One, at this point, thinks about the reason for Hooria Khan (a graduate of miniature painting from National College of Arts) to keep on repeating the motif of demons in her paintings. Khan is also known and admired for building her surfaces with fungi and incorporating it in her imagery/ content. The presence of these demons is not new either; as it was observed in her superbly executed paintings at her degree show (2021).

Probably, the world of Hooria Khan (born in Rahim Yar Khan, and living in Lahore after her graduation) is crowded with demons. According to her, in recent paintings, she is “exploring the nuances of violence, a theme often romanticised in our social fabric, yet seldom examined in depth and with empathy for those marginalised by its effect.” The presence of these odd creatures, of a static age – hence eternal (like God, angels, fairies, Satan, who would never grow old or die) indicates the existence and expansion of demonic tendencies in humans. They scheme against weaker fellows and terrorise and destroy them – on battlefields, in domestic environments, in public spaces, on social media, for a number of motives, and employing a variety of tactics; ranging from words to weapons.

Probably, the world of Hooria Khan is crowded with demons. She is “exploring the nuances of violence, a theme often romanticised in our social fabric, yet seldom examined in depth and with empathy for those marginalised by its effect.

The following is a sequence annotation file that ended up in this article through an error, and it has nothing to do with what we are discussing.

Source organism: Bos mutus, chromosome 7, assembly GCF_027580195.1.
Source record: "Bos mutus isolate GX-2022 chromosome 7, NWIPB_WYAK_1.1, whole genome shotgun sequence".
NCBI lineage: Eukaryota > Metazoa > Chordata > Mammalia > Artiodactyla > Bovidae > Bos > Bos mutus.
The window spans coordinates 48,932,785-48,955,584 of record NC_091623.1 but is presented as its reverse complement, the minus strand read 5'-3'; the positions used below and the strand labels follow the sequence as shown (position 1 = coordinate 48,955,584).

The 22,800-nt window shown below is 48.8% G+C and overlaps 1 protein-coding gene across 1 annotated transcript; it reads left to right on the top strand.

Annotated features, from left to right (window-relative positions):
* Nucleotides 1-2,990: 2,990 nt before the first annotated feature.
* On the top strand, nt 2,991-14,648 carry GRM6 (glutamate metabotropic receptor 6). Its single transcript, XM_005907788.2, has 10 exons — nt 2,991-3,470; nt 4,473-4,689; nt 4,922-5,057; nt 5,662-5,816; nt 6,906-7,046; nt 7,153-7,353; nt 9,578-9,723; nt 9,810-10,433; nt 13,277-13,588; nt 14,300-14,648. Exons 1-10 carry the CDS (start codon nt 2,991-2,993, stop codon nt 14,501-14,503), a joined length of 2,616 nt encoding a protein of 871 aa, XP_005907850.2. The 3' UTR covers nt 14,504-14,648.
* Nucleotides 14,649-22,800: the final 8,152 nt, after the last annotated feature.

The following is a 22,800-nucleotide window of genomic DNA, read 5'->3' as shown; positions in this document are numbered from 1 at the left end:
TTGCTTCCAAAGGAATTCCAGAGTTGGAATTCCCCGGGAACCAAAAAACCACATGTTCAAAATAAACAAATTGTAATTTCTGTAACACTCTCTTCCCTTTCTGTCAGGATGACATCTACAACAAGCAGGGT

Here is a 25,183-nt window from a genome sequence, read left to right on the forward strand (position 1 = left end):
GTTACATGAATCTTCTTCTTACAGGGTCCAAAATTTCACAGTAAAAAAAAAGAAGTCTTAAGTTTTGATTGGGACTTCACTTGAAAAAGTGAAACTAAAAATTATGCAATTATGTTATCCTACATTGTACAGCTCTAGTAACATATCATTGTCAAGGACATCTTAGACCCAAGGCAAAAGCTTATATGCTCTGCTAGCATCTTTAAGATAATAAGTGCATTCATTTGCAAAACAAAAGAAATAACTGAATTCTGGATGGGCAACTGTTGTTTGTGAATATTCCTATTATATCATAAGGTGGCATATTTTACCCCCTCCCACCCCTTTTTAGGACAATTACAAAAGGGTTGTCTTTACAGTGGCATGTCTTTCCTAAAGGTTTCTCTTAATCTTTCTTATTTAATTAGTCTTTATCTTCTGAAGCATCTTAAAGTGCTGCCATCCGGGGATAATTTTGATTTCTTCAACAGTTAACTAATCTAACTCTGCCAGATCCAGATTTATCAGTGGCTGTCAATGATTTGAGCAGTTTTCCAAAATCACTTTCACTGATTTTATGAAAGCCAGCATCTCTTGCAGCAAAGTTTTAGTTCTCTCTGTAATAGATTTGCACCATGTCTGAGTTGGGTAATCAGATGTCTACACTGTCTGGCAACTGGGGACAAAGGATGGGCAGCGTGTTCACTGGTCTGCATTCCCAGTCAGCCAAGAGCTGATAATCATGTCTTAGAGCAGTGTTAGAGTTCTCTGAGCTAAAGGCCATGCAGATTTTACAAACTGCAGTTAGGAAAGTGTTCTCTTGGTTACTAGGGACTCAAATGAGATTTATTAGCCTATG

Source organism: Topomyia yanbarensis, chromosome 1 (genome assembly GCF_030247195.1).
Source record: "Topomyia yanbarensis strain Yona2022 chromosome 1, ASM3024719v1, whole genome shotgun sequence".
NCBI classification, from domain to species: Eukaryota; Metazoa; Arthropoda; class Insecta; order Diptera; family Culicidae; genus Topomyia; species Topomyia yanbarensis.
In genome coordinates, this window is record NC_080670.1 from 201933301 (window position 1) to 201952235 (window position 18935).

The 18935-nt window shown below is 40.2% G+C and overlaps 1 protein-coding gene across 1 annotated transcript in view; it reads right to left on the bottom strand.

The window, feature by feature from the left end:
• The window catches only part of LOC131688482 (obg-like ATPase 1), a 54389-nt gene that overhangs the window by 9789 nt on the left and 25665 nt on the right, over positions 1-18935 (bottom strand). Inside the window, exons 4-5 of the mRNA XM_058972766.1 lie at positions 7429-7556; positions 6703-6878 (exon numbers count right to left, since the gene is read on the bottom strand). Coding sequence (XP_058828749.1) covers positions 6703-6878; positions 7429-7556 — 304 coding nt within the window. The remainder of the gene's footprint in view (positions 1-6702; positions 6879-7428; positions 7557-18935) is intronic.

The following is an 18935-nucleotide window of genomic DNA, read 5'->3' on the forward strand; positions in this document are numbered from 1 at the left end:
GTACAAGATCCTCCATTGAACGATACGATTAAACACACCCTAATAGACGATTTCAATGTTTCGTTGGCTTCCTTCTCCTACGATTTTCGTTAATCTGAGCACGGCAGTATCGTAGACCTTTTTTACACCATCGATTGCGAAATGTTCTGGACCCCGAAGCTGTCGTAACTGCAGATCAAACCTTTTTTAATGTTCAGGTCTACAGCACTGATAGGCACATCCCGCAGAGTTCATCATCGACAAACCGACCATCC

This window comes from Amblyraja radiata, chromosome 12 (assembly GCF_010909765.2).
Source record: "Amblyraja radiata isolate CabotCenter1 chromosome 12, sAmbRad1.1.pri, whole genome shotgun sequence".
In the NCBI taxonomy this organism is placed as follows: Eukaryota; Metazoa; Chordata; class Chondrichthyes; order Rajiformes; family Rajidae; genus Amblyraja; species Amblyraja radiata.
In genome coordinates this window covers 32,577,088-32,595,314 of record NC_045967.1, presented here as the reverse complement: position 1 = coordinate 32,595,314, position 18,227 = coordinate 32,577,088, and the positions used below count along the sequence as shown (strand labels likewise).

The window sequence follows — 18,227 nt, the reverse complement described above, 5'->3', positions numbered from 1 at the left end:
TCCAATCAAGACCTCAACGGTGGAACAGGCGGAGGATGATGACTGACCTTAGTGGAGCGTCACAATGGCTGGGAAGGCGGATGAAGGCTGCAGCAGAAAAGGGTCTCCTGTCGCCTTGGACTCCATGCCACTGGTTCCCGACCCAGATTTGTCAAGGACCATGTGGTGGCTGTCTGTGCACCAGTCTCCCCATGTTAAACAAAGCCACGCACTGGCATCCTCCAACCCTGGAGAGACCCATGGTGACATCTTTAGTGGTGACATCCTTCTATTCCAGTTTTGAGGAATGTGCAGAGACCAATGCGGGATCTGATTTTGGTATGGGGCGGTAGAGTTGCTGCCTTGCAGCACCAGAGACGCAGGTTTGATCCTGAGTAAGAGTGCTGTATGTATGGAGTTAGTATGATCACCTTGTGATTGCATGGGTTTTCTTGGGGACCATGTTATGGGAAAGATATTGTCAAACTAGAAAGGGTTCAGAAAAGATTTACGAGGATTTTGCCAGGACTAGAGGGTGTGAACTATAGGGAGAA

The violence is usually against a vulnerable opponent and immediate victim: a child going to a seminary; an adolescent girl alone at home; a subordinate at office; a protestor on the street; or a community targeted because of its sect, ethnicity and cultural differences. Hooria Khan maps this situation by drawing her references from the past, the history of art, particularly of Persian, Arab, Mughal and Chinese painting. It is rare for an artist at this stage of her career to inquire about her theme and forms in such an intense, detailed, dedicated manner. In a sense, her art is about reclaiming the broader identity of miniature painting, not a replica or continuation of the Mughal School, but accepting and absorbing its multiple practices, histories and facets.